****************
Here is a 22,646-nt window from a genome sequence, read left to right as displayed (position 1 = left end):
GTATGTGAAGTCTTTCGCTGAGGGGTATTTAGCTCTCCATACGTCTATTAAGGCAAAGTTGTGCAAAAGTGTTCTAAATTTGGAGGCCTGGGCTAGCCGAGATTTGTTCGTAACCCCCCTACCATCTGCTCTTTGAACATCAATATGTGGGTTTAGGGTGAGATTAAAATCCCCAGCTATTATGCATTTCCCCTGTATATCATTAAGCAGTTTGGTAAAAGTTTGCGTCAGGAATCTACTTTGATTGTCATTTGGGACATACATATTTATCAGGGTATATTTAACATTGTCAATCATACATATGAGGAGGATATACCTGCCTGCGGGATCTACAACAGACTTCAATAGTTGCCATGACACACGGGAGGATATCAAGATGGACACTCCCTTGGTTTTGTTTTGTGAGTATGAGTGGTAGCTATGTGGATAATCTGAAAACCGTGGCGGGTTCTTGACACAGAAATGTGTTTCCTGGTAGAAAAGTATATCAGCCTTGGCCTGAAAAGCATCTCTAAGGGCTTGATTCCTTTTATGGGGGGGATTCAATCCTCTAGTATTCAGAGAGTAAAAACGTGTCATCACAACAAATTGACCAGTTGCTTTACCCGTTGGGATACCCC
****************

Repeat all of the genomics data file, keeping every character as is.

Here is a 22,646-nt window from a genome sequence, read left to right as displayed (position 1 = left end):
GTATGTGAAGTCTTTCGCTGAGGGGTATTTAGCTCTCCATACGTCTATTAAGGCAAAGTTGTGCAAAAGTGTTCTAAATTTGGAGGCCTGGGCTAGCCGAGATTTGTTCGTAACCCCCCTACCATCTGCTCTTTGAACATCAATATGTGGGTTTAGGGTGAGATTAAAATCCCCAGCTATTATGCATTTCCCCTGTATATCATTAAGCAGTTTGGTAAAAGTTTGCGTCAGGAATCTACTTTGATTGTCATTTGGGACATACATATTTATCAGGGTATATTTAACATTGTCAATCATACATATGAGGAGGATATACCTGCCTGCGGGATCTACAACAGACTTCAATAGTTGCCATGACACACGGGAGGATATCAAGATGGACACTCCCTTGGTTTTGTTTTGTGAGTATGAGTGGTAGCTATGTGGATAATCTGAAAACCGTGGCGGGTTCTTGACACAGAAATGTGTTTCCTGGTAGAAAAGTATATCAGCCTTGGCCTGAAAAGCATCTCTAAGGGCTTGATTCCTTTTATGGGGGGGATTCAATCCTCTAGTATTCAGAGAGTAAAAACGTGTCATCACAACAAATTGACCAGTTGCTTTACCCGTTGGGATACCCC